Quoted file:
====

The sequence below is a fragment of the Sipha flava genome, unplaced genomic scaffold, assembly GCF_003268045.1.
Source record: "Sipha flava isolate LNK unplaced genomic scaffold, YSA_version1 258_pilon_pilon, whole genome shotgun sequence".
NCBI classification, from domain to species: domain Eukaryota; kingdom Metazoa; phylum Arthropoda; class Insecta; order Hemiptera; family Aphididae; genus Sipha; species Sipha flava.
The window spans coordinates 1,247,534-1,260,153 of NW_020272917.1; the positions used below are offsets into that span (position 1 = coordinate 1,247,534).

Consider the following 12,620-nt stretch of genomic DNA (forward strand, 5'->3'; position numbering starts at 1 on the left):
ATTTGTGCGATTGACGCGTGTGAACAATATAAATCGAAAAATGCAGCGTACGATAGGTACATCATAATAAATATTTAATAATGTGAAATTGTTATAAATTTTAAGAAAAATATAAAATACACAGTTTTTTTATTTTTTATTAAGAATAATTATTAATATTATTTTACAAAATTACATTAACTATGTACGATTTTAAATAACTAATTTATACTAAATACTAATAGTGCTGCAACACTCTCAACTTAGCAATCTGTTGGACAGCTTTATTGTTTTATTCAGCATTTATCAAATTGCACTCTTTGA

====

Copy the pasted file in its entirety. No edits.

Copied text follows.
The sequence below is a fragment of the Sipha flava genome, unplaced genomic scaffold, assembly GCF_003268045.1.
Source record: "Sipha flava isolate LNK unplaced genomic scaffold, YSA_version1 258_pilon_pilon, whole genome shotgun sequence".
NCBI classification, from domain to species: domain Eukaryota; kingdom Metazoa; phylum Arthropoda; class Insecta; order Hemiptera; family Aphididae; genus Sipha; species Sipha flava.
The window spans coordinates 1,247,534-1,260,153 of NW_020272917.1; the positions used below are offsets into that span (position 1 = coordinate 1,247,534).

Consider the following 12,620-nt stretch of genomic DNA (forward strand, 5'->3'; position numbering starts at 1 on the left):
ATTTGTGCGATTGACGCGTGTGAACAATATAAATCGAAAAATGCAGCGTACGATAGGTACATCATAATAAATATTTAATAATGTGAAATTGTTATAAATTTTAAGAAAAATATAAAATACACAGTTTTTTTATTTTTTATTAAGAATAATTATTAATATTATTTTACAAAATTACATTAACTATGTACGATTTTAAATAACTAATTTATACTAAATACTAATAGTGCTGCAACACTCTCAACTTAGCAATCTGTTGGACAGCTTTATTGTTTTATTCAGCATTTATCAAATTGCACTCTTTGA